The first thing Pantley asks you to do is a safety check. Where is your baby going to sleep? To her it does not matter if this is in your bed, in a bedside crib, moses basket or cot but it has to be safe. As important as getting some sleep is, ensuring it is done safely is crucial. We wanted our son to sleep in a cot but were willing to allow him into our bed too. Yet mention the words “co-sleeping” to most people and you are told you will kill your baby. Done safely co-sleeping is safe but it is important that you follow the guidelines. UNICEF has a useful helpsheet here: http://www.mybirthbydesign.com/sharingbedleaflet.pdf. For me co-sleeping is natural, we are the only mammals who don’t do it regularly. So if it works, keep going.
From then onwards the aim of the book is to encourage you to record what sleep your child does get and record this. This means all sleep, day and night, as well as the hour immediately before bedtime. The book supplies blank sleep logs but we made our own. You need to do 3 night logs before you move on. At the end of each night add up how much sleep baby got, how many times they woke etc. How will you see improvement if you don’t have an accurate record of the problem? It is at this point that the NCSS starts to work. You have done the groundwork and the book provides suggestions for everyone: breast or bottle fed, dummies, cot (crib, moses basket) or cosleeping etc. The NCSS is not a quick plan going to get you sleep immediately. It is a plan which needs time to take effect and you do need to stick with it long enough to see if it taking effect. If you want a quick fix, this book isn’t for you. The chapter on sleep solutions is split into age groups so you can match to your childs needs. The book encourages parents to start to look for sleep cues – we’ve all been there when a baby becomes ‘over tired’, once we began to look for cues we found our son was sleeping better.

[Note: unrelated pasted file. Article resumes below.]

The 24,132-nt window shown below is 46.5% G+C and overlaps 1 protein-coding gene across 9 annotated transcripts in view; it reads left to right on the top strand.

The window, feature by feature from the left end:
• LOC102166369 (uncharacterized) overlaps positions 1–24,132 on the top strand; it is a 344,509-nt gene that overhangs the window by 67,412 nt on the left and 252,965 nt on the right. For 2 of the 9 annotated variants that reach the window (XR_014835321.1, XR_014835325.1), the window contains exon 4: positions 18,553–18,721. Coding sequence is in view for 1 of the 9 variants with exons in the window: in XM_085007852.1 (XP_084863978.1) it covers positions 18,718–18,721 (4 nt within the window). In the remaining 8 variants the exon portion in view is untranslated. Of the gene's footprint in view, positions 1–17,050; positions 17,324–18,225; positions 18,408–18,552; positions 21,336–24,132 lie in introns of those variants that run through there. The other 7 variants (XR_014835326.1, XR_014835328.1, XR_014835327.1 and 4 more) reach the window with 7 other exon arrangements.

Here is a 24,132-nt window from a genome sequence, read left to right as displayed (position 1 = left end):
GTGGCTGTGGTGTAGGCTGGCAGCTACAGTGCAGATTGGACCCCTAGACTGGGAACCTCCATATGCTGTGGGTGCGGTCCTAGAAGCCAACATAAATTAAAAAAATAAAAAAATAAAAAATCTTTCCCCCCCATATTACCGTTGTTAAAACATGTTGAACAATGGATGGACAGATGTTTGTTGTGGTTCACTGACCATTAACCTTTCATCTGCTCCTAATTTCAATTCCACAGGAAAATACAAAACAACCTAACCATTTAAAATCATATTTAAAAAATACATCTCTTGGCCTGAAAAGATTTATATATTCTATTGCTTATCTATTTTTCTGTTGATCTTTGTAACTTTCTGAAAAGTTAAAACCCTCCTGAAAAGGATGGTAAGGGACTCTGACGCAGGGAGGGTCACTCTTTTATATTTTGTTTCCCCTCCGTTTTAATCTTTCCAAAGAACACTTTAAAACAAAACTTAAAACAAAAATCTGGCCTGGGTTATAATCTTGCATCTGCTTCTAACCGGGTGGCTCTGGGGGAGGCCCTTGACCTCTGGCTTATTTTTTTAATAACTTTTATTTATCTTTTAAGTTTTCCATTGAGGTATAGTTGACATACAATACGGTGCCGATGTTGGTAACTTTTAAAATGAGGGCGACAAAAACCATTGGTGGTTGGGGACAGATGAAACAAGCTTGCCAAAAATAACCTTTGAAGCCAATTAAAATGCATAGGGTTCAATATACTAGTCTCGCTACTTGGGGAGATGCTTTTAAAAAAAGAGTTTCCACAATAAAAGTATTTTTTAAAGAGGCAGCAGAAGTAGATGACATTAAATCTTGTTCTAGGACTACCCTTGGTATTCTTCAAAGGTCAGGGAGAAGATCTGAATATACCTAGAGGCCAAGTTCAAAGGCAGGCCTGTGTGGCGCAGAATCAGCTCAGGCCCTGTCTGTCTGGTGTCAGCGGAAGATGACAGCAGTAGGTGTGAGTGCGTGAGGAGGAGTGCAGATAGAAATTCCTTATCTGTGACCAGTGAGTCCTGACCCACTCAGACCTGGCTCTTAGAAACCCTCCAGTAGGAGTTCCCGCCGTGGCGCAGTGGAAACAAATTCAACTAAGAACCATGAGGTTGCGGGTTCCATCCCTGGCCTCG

The main technique for teaching baby to fall asleep on their own is called the ‘Pantley’s Gentle Removal Plan’. Where as Controlled Crying and Cry it Out tell you to ignore you baby, this encourages you go to go and soothe your baby, to feed them if necessary etc. But instead of letting them fall completely asleep before you remove from breast, bottle or dummy, let them suck but when showing signs of tiredness in that sucking is slowing to remove them from breast. Instinctively baby will potentially start rooting for the nipple again but the book suggest that’s you gently hold their mouth closed while rocking etc. Again it isn’t an immediate tip but the number of times that they have to be taken on and off breast will reduce and gradually they will fall asleep. It took us 2 weeks. The book describes a breastfed baby but can be adapted to fit with bottle fed.
I know this book won’t agree with everyone. It probably worked with me as I am quite ‘natural’ in my thinking. But it proved to me that there were other options, that I didn’t have to do what everyone else said and that my instincts were probably right, so go with them. As one mama I spoke to put it, the NCSS “makes you feel better about the sleep you’re [still] not getting”. It isn’t a quick fix but nothing worthwhile in life ever is, is it? Another mother said “that it reminded me of things I knew in my deepest unconscious motherness but just could not reach in my sleep deprived and generally addled state. It was not a miracle cure but was a great tool to get me back on the straight and narrow”. And for me this is the point, it gave me time to remember what I wanted and to assess what I thought I should be doing. I definitely intend on using this book when baby number 2 arrives in April, and if I get asked the question: “Are they good?” again I might just have to lie to begin with.
No Cry Sleep Solution’ is written by Elizabeth Pantley. It was published in 2002 by McGrawHill.
I'm Rachel, an experienced babywearer and consultant. In July 2011 I decided to establish the NESL to help the NE to carry their babies big and small. I'm mama to Henry (5yrs) and Isaac (2yr).